For the Sister Fund
Kissling, Frances, The Humanist
The concept of religious persecution has recently become a hot topic in U.S. human rights policy discussions. A lobby effort, spearheaded primarily by conservative Christians concerned about the persecution of Christians in countries like China and the Sudan, has led to the addition of freedom of religion to the category of human rights abuses. The annual U.S. State Department report on human rights violations worldwide now includes a category on freedom of religion. A State Department advisory board on religions and human rights (which includes a number of conservative Christians) has been created. And moving its way through Congress is a bill that would create a White House Office of Religious Persecution Monitoring, with a director to be appointed by the president and confirmed by the Senate. When this office and Congress concur that a country is engaging in religious persecution, mild economic sanctions would result.
On the surface, this appears to be an advance in human rights principles. Why, then, do I--a devout human rights advocate and ardent supporter of religious freedom--find myself so troubled by it? Of course, some things set off immediate warning bells: for example, the emphasis on the persecution of Christians, particularly in Muslim-majority countries, as well as the fact that the push for these protections comes most strongly from conservative groups like the Christian Coalition.
But something deeper disturbs me. For centuries, it has been clear that, at least as often as the state has violated the human rights of religious believers, religious institutions have violated the human rights and personal dignity of their own members--especially their women members. While the ability to express one's spirituality, moral values, and religious beliefs freely--without state interference--has long been understood as a fundamental human right, human rights theory has simply not, at this stage, advanced to the point that discrimination within a religious institution is seen as an issue of public justice, an appropriate case of state or legal action.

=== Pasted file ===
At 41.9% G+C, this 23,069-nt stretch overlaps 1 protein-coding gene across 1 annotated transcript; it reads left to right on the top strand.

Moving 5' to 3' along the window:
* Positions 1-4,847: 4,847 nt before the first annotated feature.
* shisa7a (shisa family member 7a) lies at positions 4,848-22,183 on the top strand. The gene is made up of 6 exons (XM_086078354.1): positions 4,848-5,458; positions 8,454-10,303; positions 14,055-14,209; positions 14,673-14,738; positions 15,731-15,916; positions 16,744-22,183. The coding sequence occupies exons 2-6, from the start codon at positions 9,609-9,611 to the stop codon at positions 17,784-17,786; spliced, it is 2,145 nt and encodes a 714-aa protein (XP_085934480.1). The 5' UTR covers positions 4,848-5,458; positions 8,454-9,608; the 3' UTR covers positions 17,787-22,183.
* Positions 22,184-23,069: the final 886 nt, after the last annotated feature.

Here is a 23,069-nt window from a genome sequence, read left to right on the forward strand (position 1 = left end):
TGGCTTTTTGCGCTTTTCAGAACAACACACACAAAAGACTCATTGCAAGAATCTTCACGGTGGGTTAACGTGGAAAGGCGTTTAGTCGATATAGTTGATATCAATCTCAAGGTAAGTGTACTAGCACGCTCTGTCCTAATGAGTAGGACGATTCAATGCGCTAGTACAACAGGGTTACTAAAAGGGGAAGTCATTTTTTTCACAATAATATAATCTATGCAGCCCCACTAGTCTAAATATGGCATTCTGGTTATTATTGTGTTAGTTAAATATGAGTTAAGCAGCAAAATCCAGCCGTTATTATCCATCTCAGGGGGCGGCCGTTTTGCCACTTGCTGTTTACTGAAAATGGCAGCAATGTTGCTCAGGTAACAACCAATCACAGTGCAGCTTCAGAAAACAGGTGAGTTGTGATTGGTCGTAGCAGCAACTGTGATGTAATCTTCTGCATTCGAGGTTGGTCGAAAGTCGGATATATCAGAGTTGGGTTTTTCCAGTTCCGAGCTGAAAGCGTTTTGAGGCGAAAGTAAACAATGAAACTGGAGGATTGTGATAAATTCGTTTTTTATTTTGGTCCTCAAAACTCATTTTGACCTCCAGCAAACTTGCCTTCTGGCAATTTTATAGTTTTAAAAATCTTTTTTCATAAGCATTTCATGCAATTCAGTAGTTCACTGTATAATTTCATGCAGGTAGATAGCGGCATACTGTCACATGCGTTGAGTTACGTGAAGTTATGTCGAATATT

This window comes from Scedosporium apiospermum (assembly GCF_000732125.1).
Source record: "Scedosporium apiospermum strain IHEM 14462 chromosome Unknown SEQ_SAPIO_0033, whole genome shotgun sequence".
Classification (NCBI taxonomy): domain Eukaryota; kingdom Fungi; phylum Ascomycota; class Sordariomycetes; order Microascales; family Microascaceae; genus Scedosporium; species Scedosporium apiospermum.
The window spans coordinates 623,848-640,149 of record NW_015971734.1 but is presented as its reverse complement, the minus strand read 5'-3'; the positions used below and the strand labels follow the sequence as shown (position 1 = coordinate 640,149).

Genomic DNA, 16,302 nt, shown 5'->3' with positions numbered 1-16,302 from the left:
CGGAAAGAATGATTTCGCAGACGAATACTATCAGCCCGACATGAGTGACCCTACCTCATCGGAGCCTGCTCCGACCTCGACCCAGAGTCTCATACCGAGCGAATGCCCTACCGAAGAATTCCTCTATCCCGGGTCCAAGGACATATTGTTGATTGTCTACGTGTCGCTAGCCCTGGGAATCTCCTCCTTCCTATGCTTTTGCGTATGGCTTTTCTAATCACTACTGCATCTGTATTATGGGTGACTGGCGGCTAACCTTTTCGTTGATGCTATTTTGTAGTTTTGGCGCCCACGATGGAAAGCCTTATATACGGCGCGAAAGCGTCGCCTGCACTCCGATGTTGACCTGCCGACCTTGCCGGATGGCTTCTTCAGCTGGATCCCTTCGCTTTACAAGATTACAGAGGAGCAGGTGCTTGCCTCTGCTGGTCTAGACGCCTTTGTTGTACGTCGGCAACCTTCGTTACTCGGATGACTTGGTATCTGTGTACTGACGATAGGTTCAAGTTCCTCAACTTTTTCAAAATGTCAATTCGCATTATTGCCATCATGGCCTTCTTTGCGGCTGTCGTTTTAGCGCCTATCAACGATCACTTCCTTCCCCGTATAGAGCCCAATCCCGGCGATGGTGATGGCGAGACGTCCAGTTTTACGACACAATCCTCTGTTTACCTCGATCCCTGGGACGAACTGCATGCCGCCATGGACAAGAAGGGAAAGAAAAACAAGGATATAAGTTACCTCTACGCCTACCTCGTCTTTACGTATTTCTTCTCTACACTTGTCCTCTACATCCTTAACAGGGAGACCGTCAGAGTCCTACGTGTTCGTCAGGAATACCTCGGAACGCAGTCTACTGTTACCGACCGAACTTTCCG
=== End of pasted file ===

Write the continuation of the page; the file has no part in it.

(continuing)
Over the last fifty years, since the United Nations issued its Universal Declaration of Human Rights, we have dramatically expanded our concepts and understanding of human rights. We have come to understand that human rights are not located solely in the public sphere but also exist in private and family life; much of what we include among women's rights is also now seen as human rights. The belief some ten or fifteen years ago that considered spousal abuse a private matter and not a human rights concern might well be compared to the belief today that religion is a private and personal matter invisible to state scrutiny and untouchable by state authority. Disputes within a religion are deemed not the business of the state--or even of human rights advocates--although these disputes result in religious preferences in the law. For example, the U.S. Supreme Court has ruled that religious institutions can demand that all employees adhere to the religious beliefs of the employer. …